–     A plan to meet our international climate and bio-diversity commitments as set out at recent COP and related conferences

–     A joint commitment to policies that will genuinely contribute to reducing inequality and levelling up different parts of the UK

–     An agreed strategy for the steady improvement and better funding – without further re-organisation –  of health and social care

–     A plan to build on and improve our arrangements for apprenticeships, further education and vocational education – without further reorganisation

–     A plan to improve and better fund the operation of our policing, justice, probation and court system without further reorganisation

–     An agreement in principle to build on the success of the Welsh Wellbeing of Future Generations Act and work together through a further consultation and Citizens’ Jury to introduce similar legislation covering the whole of the UK

Outside of these six headings there are many aspects of this Autumn Statement on which political parties will disagree. For example we don’t agree on how the money should be raised; who should be taxed and how much; on social security, pensions and benefits; the approach to international trade and international development; transport policy; trade unionism and conditions under which there is a right to strike; the part if any which European courts should play in our affairs nor on the need for an industrial strategy. We see all these topics as the necessary subject matter for healthy disagreement between us.

Nonetheless all parties are confident that the policies and strategy on which we have been able to find common ground will serve the nation well and greatly increase international confidence in our economy. They will also help those working in the affected parts of the public sector to concentrate on the core essentials of their task without the distraction of further reorganisations. Our memorandum of understanding includes a commitment to all-party dialogue and further consultation before any structural reorganisation of public services is embarked on by an elected government. We also hope that the all- party select committees of both houses will serve as guardians of each of these six commitments, enabling the implementation of all of them to be subjected to constructive challenge in a non-partisan way.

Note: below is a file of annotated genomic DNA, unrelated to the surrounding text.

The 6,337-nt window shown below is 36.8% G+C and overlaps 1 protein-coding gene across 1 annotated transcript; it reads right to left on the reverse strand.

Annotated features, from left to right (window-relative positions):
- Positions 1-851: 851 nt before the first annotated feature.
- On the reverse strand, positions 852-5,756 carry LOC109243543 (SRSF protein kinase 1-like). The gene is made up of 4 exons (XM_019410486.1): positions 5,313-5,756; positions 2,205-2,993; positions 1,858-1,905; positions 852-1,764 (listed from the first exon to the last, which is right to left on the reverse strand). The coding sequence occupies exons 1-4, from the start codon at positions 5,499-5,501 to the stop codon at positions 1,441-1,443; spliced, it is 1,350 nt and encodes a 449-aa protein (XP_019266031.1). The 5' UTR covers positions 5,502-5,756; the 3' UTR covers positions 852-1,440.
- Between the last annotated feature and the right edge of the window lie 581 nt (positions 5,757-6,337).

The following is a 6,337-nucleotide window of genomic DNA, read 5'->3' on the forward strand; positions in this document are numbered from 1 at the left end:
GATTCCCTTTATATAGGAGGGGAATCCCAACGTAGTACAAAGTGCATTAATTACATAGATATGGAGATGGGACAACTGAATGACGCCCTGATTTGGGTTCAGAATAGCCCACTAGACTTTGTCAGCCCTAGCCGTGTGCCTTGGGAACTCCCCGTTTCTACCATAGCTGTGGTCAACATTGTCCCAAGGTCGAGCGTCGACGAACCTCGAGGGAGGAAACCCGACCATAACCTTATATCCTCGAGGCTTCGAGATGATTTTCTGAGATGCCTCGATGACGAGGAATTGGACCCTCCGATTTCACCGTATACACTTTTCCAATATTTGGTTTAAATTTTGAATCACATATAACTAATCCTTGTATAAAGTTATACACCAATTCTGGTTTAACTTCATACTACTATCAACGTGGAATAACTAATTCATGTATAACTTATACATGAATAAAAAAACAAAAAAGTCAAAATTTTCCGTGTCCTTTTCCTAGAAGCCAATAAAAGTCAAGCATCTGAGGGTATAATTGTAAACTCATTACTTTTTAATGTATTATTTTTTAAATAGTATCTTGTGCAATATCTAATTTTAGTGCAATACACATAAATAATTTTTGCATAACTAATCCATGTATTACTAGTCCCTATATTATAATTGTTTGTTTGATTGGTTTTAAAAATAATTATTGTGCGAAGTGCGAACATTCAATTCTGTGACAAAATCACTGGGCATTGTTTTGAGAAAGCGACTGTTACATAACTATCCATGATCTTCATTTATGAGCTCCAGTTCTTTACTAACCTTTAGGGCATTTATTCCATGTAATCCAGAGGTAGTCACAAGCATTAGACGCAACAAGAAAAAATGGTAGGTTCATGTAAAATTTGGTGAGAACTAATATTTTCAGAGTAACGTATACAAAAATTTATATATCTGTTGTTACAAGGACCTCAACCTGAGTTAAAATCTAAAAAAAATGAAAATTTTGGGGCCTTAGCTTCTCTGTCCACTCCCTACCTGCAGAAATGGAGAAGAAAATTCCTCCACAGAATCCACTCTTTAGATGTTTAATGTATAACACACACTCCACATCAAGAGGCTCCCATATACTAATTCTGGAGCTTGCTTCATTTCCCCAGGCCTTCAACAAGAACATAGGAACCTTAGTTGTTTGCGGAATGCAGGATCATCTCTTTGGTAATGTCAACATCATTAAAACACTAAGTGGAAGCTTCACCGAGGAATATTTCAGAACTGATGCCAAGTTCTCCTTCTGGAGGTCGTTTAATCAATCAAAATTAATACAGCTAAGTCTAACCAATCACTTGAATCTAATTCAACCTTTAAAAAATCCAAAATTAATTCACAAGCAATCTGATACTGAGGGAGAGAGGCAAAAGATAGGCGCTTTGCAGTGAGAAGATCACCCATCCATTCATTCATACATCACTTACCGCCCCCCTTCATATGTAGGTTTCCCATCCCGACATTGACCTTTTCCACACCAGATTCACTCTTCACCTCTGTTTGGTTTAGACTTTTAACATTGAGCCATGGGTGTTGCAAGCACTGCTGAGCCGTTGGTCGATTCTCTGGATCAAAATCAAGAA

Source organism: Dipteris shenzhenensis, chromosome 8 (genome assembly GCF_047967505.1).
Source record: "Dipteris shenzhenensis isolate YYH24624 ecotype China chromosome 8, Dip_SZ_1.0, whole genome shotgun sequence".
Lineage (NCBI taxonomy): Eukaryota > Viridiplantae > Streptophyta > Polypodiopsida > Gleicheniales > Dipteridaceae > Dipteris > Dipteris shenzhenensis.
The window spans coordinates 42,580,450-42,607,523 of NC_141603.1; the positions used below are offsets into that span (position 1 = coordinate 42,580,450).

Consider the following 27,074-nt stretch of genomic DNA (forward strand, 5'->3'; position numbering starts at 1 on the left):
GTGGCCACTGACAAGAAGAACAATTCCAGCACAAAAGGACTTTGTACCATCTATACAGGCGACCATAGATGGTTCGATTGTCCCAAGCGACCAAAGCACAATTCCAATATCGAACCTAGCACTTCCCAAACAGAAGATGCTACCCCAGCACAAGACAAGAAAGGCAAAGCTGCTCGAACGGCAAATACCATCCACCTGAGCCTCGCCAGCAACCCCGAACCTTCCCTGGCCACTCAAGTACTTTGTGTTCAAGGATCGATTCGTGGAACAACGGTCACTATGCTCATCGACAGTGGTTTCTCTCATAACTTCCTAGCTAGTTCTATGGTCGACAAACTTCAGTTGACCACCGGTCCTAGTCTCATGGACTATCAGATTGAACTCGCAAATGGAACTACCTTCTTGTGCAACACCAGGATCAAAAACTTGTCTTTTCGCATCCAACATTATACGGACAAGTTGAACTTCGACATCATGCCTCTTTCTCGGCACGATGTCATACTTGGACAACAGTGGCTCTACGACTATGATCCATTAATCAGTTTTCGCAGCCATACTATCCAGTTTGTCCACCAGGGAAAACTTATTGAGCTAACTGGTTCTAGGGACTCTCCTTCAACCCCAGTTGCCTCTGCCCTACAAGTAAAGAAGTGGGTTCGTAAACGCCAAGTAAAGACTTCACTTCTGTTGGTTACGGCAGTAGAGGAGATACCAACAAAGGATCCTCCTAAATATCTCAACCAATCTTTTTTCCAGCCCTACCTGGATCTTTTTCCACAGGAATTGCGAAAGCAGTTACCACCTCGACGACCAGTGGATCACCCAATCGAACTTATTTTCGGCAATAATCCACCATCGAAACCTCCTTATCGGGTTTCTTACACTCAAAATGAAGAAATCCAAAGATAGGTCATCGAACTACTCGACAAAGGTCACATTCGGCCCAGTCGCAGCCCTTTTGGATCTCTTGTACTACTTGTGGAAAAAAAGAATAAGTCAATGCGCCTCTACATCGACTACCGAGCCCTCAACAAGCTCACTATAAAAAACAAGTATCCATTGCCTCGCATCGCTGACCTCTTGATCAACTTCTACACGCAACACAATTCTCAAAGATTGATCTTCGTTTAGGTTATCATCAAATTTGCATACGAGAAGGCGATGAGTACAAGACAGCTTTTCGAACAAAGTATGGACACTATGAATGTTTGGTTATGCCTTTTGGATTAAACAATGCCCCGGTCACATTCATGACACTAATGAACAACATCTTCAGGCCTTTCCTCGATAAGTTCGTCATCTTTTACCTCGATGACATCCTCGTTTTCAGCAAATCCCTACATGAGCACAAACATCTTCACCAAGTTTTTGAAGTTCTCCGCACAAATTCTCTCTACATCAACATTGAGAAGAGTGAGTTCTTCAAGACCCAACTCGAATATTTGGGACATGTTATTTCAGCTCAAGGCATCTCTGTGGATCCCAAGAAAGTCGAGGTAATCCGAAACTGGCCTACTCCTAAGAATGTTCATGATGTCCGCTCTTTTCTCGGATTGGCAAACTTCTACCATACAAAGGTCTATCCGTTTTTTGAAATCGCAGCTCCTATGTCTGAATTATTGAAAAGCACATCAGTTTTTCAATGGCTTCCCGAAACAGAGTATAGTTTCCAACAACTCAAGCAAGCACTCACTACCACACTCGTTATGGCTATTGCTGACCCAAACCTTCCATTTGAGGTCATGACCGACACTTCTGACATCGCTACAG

All of us who have taken part in these dialogues believe that, as a result of the hard work of our citizens and their representatives, we have now laid the foundations for a more long-term, more legitimate, more harmonious and more productive process for the shaping of the policies that determine the quality of life of so many of our citizens.

I might add the hope that by seeking to find and reinforce areas of mutual agreement we may well have strengthened our democracy for future generations and contributed to a climate of greater trust in politics and politicians.”

Mark Goyder is Founder of Tomorrow’s Company and Senior Advisor to the Board Intelligence Think Tank. He is the author, with Ong Boon Hwee, of Entrusted – Stewardship for Responsible Wealth Creation, published by World Scientific in 2020. He has been part of the team through which the agenda of the Anthropy conferences was crowd-sourced.